Is Jasmine Toxic To Dogs?

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If you just searched “Is Jasmine Toxic To Dogs,” you’re probably still confused because the result is inconsistent.

That’s because there are many types of jasmine plants.

If you’re a dog owner but have suddenly taken an interest in growing plants, you must know what plants and flowers are toxic to animals.

And if that’s why you are here, I commend you for researching! If you’re a long-time pet owner, you know that the safety of our dogs comes first.

But that’s not the only reason.

If you love to go on camping trips, hikes, or stroll around the park, you should know which bristling areas are safe for your dogs.

So going back to the main issue about jasmine plants, we’re here to help you out.

Most jasmine plants, however, are not harmful to dogs, while some are, according to the American Society for the Prevention of Cruelty to Animals (ASPCA).

If a dog eats a plant that is not usually part of its diet, it can still cause issues.

So even if ingesting a jasmine plant will not give your pup serious poisoning symptoms, it can still cause gastrointestinal problems.

Jasminum sp

Is Jasmine Toxic To Dogs? What is a Jasmine Plant?

So is Jasmine toxic to dogs? First, let’s talk about what jasmine plants are.

Jasmine plants, scientifically known as Jasminum sp., are aromatic flowers containing 200 species under its genus.

It is one of the most beautiful flowers in the world. These attractive flowers can be found in tropical and subtropical regions of Eurasia, Africa, Australasia, and Oceania.

Due to their gorgeous appearance, they are grown intendedly as ornamentals.

Jasmine plants are great as landscaping flowers, adding an extra burst of color to gardens, or even as a houseplant.

Jasmine is known for its white blossoms and lovely tropical smell. The scent of Jasmine can be sensed in soaps, candles, and teas.

It can bloom throughout the year, making it a convenient choice for plant lovers.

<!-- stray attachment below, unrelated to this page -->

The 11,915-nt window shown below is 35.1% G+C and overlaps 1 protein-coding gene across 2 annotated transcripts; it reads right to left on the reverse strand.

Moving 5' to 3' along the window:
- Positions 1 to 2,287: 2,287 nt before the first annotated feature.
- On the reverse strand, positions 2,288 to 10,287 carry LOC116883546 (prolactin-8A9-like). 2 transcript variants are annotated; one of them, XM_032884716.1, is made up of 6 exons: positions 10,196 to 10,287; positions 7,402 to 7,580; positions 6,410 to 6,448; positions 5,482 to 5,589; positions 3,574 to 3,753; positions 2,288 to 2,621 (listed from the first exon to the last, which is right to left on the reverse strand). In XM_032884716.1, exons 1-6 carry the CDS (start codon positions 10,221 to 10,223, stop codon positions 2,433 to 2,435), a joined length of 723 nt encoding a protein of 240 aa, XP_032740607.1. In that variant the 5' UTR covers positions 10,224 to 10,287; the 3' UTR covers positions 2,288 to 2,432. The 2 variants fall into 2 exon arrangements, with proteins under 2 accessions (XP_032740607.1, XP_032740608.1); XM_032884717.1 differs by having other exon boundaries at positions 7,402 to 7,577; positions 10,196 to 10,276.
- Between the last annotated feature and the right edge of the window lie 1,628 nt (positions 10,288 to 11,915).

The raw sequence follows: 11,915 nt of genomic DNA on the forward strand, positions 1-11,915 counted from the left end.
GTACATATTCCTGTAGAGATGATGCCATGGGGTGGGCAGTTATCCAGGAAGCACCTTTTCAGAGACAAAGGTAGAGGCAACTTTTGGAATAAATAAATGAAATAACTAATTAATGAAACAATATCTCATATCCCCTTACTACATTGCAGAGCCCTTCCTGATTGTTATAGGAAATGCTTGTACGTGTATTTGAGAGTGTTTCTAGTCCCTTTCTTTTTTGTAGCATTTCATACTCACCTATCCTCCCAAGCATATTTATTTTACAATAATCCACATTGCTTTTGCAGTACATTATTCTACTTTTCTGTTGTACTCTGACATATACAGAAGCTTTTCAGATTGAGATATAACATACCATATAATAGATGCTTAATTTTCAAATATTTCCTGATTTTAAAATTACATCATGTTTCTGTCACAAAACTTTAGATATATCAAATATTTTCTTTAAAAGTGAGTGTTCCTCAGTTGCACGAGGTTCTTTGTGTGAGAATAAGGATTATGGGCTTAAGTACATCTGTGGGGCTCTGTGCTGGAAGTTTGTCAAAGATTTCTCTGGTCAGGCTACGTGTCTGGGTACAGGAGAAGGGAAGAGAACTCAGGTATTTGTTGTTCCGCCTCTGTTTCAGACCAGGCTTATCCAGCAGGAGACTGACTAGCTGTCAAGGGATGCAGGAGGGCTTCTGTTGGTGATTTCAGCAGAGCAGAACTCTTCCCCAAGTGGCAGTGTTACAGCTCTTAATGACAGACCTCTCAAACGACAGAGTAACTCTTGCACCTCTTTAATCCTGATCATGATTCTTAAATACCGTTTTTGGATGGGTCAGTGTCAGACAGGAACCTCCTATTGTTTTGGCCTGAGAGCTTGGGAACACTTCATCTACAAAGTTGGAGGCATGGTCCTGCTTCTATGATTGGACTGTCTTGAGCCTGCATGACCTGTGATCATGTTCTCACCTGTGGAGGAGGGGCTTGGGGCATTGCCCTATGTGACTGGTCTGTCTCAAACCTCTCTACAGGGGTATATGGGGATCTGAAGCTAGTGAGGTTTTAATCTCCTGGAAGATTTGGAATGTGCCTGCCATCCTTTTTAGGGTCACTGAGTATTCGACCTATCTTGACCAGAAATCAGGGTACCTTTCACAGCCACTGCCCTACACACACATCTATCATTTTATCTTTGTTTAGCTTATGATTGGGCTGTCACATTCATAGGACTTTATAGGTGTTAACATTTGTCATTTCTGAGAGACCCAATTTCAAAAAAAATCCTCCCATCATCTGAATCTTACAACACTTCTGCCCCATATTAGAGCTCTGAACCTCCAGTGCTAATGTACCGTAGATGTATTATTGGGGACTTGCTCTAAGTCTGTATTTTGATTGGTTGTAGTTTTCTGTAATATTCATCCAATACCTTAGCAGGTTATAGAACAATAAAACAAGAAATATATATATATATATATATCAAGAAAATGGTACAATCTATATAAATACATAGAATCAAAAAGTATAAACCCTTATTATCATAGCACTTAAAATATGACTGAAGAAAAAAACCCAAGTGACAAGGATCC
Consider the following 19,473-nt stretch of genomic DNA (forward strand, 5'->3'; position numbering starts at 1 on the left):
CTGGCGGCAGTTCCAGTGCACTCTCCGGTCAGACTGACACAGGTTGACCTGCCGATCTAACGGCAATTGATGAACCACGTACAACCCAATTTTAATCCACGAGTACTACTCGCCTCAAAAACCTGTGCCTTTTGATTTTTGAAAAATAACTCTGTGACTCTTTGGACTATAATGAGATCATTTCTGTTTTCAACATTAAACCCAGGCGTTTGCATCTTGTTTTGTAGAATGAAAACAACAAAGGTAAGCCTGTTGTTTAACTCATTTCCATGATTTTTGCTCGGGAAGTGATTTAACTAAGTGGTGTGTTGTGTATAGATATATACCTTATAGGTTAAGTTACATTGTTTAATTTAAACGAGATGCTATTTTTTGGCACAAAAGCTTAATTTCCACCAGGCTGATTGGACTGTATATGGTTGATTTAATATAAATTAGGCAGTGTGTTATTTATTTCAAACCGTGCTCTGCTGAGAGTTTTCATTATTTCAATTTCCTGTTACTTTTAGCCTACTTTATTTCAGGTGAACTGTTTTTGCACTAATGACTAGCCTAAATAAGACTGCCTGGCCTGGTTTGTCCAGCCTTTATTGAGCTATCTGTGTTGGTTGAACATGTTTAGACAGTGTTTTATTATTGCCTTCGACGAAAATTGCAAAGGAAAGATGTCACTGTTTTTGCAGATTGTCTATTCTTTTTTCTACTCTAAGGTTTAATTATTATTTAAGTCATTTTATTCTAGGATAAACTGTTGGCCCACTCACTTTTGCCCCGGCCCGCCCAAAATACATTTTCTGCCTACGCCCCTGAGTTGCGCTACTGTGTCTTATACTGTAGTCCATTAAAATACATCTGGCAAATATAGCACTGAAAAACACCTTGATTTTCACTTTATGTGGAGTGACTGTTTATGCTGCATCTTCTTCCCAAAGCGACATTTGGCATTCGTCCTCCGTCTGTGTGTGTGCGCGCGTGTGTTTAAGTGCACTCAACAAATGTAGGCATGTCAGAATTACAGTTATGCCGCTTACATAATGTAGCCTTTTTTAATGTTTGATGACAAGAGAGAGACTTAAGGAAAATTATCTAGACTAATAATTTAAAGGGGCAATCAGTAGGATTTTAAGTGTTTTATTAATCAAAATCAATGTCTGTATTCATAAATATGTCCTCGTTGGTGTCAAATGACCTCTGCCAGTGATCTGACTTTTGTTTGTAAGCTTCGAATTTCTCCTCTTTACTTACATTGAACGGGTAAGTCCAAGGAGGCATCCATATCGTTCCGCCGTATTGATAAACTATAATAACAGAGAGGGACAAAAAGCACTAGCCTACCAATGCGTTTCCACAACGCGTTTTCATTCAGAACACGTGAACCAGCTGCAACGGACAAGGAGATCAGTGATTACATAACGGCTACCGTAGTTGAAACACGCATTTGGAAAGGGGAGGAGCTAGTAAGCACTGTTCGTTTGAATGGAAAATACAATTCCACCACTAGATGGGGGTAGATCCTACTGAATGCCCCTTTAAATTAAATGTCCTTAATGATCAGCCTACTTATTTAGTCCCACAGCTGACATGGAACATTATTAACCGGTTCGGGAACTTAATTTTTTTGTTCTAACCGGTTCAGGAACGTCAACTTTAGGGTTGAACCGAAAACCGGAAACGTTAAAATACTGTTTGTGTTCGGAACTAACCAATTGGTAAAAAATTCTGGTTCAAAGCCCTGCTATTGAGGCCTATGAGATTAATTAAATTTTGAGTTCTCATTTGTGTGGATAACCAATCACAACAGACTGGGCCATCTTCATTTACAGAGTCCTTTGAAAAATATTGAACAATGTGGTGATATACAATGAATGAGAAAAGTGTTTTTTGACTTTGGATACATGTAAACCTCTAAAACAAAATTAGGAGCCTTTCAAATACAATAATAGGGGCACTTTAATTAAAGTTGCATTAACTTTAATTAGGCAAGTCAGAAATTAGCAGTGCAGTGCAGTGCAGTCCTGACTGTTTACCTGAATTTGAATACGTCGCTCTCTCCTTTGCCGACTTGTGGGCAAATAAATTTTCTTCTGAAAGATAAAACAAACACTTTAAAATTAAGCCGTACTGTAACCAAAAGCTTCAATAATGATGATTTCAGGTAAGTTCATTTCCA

The Problem with the Name “Jasmine”

The issue about the Jasmine plant is not the plant itself but the name “Jasmine.”

Non-toxic Jasmine plants that we see in gardens hail from the Jasminum genus.

Unfortunately, there are other plants named Jasmine that are not part of the Jasminum genus category and are highly toxic to animals.

These toxic Jasmine plants grow in the wild and do not belong to the Jasminum genus.

Poisonous Jasmine Plants

Research suggests that three pseudo-Jasmines have been identified as being highly toxic to dogs and even children.

The three varieties are:

  • Carolina Jasmine
  • Night-blooming/Day-Blooming Jasmine
  • Cape Jasmine

Now pet owners, remember, even though they are named after the dog-friendly Jasminum genus, these plants are toxic to our pets.

Below, let’s discuss these poisonous types of Jasmine.

Carolina Jasmine Poisonous to Dogs

Carolina Jasmine

All parts of the Carolina Jasmine contain toxic gelsemium alkaloids.

They are commonly found in Central America and the Caribbean but can also grow in Southeast America.

Scientifically known as Carolina Jessamine, these plants are extremely toxic to dogs due to the alkaloid in their bodies.

Some reports say ingesting just one flower can be lethal to children or pets.

Carolina Jasmine can also cause skin allergies to some. It’s also possible to absorb these toxins through the skin, especially if there are cuts.

Dogs are also in danger if they somehow suck on their nectars. They can experience weakness, numbness, or even paralysis during its initial onset.

But it gets worse! It is followed by seizures, dyspnea, and in severe cases, death.

Symptoms of Carolina Jasmine Poisoning in Dogs

  • Muscle Weakness
  • Paralysis
  • Difficulty of breathing
  • Difficulty of swallowing
  • Seizures
  • Vision loss
  • Decreased respiratory rate

Day Blooming Jasmine Poisonous to dogs

Night/Day Blooming Jasmine

Cestrum diurnum, also known as Day Blooming Jasmine/Jessamine, Day Cestrume, or King of the Day, is another Jasmine plant that is toxic to pets.

All parts of the plant are toxic.

On the other hand, Night Blooming Jasmines or Cestrum nocturnum is common in the Southeastern United States.